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Rafal Bogacz graduated in computer science at Wroclaw University of Technology in Poland. Then he did a PhD in computational neuroscience at the University of Bristol, and next he worked as a postdoctoral researcher at Princeton University, USA, jointly in the Departments of Applied Mathematics and Psychology. In 2004 he came back to Bristol where he worked as a Lecturer and then a Reader. He moved to the University of Oxford in 2013.
Ramon Llull University (URL, Barcelona) Research Methods and Statistics full professor since 2017, my main field of research is brain's connectivity using fMRI, specifically working with non-linear methods to explore the brain's dynamics in neurodegenerative (Alzheimer and Parkinson) and chronic (Fibromyalgia) diseases. I've also worked on chronic pain characterization and psychological instruments validation. Since 2020, I'm also vice dean of Quality, Students and Employment in the Faculty of Psychology, Education and Sports Sciences in URL.
Ernesto Estrada is Full Research Professor of the National Research Council of Spain at the Institute of Cross-Disciplinary Physics and Complex Systems (IFISC) in Palma de Mallorca, Spain. He is active in the field of mathematics applied to networks theory as well as its interdisciplinary applications. He has published more than 240 papers in this field as well as two textbooks with Oxford University Press (OUP). He is the founding Editor in Chief of the Journal of Complex Networks (OUP). For his researches he has been elected Member of the Academia Europeae, as a SIAM Fellow, as Fellow of the Institute of Mathematics and its Applications and of the Academy of Sciences of Latin America. He received the Wolfson Research Merit Award of the Royal Society in the U.K. He is well known for many of his works concerning "network communicability", "subgraph centrality", "d-path Laplacians", "degree-biased Laplacians", and their applications in many different fields.
Ben Fulcher is a Senior Lecturer in The School of Physics at The University of Sydney. His research uses physical modeling, dynamical systems, genetics, and statistical machine-learning approaches to understand organizational principles of complex systems. Applications of his methods have focused on explaining patterns in neural structure and function in terms of underlying physical mechanisms.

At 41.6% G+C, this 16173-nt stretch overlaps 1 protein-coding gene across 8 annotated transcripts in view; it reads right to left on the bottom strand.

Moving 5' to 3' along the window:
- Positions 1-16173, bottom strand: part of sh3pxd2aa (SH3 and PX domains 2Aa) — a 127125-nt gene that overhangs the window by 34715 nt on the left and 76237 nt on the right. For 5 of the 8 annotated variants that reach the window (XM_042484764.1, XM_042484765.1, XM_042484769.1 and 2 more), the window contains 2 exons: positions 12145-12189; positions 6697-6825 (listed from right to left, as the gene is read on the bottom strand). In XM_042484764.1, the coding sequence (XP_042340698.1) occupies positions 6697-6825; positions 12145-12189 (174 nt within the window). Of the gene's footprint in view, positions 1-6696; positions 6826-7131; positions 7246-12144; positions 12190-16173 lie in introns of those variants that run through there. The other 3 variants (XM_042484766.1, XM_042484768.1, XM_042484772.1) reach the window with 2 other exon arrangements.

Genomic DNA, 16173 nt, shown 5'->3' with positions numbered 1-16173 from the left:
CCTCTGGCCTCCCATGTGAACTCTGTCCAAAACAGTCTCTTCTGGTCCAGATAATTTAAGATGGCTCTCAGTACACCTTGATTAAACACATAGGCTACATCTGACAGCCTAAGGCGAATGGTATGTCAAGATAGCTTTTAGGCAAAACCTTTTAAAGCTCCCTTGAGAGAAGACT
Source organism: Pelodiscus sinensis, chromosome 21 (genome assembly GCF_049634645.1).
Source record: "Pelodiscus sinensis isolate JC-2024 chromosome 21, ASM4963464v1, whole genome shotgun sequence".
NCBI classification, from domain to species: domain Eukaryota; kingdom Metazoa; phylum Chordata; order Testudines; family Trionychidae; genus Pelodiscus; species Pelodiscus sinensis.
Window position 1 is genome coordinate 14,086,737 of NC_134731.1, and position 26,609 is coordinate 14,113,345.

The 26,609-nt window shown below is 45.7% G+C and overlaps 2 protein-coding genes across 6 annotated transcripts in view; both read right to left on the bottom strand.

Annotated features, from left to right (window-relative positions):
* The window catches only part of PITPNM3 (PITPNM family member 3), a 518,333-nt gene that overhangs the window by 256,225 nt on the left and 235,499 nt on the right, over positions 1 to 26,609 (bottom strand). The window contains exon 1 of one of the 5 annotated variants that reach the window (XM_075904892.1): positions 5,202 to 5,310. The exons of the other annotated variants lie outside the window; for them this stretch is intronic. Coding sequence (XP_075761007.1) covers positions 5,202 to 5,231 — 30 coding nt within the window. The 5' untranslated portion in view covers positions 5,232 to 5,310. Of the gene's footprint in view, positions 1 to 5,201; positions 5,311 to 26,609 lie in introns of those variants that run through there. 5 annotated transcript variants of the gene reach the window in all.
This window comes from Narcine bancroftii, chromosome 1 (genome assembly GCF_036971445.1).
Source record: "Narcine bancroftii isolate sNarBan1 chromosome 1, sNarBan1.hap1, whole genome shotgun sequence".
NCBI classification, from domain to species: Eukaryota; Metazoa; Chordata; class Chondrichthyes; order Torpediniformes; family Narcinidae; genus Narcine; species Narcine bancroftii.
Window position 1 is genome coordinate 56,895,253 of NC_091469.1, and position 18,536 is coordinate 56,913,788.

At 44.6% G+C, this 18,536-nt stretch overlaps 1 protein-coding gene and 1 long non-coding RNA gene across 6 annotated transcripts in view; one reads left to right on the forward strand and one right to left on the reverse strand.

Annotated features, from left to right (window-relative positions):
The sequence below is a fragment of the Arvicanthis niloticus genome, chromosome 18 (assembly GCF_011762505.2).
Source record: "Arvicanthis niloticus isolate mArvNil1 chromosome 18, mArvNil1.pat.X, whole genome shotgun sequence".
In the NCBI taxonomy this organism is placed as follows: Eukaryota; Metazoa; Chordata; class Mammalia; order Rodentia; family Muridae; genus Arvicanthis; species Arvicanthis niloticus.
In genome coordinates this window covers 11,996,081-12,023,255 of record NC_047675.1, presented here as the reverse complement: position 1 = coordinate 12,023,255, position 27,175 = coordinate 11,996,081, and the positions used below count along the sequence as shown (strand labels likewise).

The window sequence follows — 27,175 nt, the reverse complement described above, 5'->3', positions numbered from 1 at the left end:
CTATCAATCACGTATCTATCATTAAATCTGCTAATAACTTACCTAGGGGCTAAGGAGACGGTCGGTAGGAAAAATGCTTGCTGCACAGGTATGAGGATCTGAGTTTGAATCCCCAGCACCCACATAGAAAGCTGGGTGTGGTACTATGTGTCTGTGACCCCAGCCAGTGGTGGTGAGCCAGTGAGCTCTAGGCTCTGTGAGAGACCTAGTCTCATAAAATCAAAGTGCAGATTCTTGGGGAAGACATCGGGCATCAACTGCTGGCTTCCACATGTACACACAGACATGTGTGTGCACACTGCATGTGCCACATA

My primary research focuses on the study of the dynamics of recurrent neuronal networks trained for bio-inspired tasks such as working memory and decision-making. I have published works on models used for representing brain areas that perform sensory responses. You can find more on my work and publications at:
Also, my secondary research area includes studying complex systems in general. Last but not least, I work in the analysis and implementation of time-series algorithms and software. Specifically, I am working on characterizing spatio-spectral subject differences in fMRI, MEG and EEG data using kernel mean embeddings of distributions. I have a strong background in statistics, electronics and analysis of large data sets from my experience in high-energy physics.
I am a professor at UNQ for the Degree and PhD level (on leave this year utill 2024) doing an extended research stay at Aarhus University at CFIN (https://cfin.au.dk/).
Fabian Sinz is a Professor for Machine Learning at University of Göttingen since 2021. He is also an Independent CyberValley Research Group Leader for Neuronal Intelligence at the Wilhelm-Schickard-Institute for Computer Science at the University of Tübingen and an Adjunct Assistant Professor at the Center for Neuroscience and Artificial Intelligence at Baylor College of Medicine in Houston, Texas. He has held various positions in research, including a postdoctoral associate and research assistant professor in the Department of Neuroscience at Baylor College of Medicine. He earned his PhD from the Max Planck Institute for Biological Cybernetics/Graduate School for Neural and Behavioral Sciences at the University of Tübingen. Prior to that, he studied Philosophy and Bioinformatics at Eberhard-Karls Universität Tübingen. His research interests include system identification models for the visual cortex, machine learning for computational neuroscience, machine learning in closed/frozen loop experiments, and inductive biases of biological neuronal systems.
Sebastiano Stramaglia is Full Professor of Applied Physics at the University of Bari, Italy. He received MD in Physics (1991) on models of strongly correlated electronic systems and PhD in Physics (1994) on Statistical Mechanics of random surfaces. Dean of the Center of Excellence “Innovative Technologies for Signal Detection and Processing”, funded by the Italian Ministry for Scientific Research; member of the V National Scientific Commission of INFN-Istituto Nazionale di Fisica Nucleare, Italy. He chaired several international events, including “Modeling Migraine: from nonlinear dynamics to clinical neurology” July 2009, Berlin, the series of workshop “QBIO – Quantitative Biomedicine in Health and Disease”. Editor of the books “Modelling Biomedical Signals”, World Scientific 2002, and “Emergent Complexity from Nonlinearity, in Physics, Engineering and the Life Sciences”, Springer 2017. He has been visiting scientist at the Institute for Theoretical Physics NORDITA and at the Department of Data Analysis of the University of Gent, Belgium. Visiting Professor at Biocruces Health Institute, and External Scientific Member of the Basque Center of Applied Mathematics (BCAM), Bilbao, Spain. Since 2003 he is the team leader of the INFN project “Biological applications of Theoretical Physics Methods”. Sebastiano has published more than 150 scientific articles and his research focuses on models for data analysis in complex systems and network neuroscience.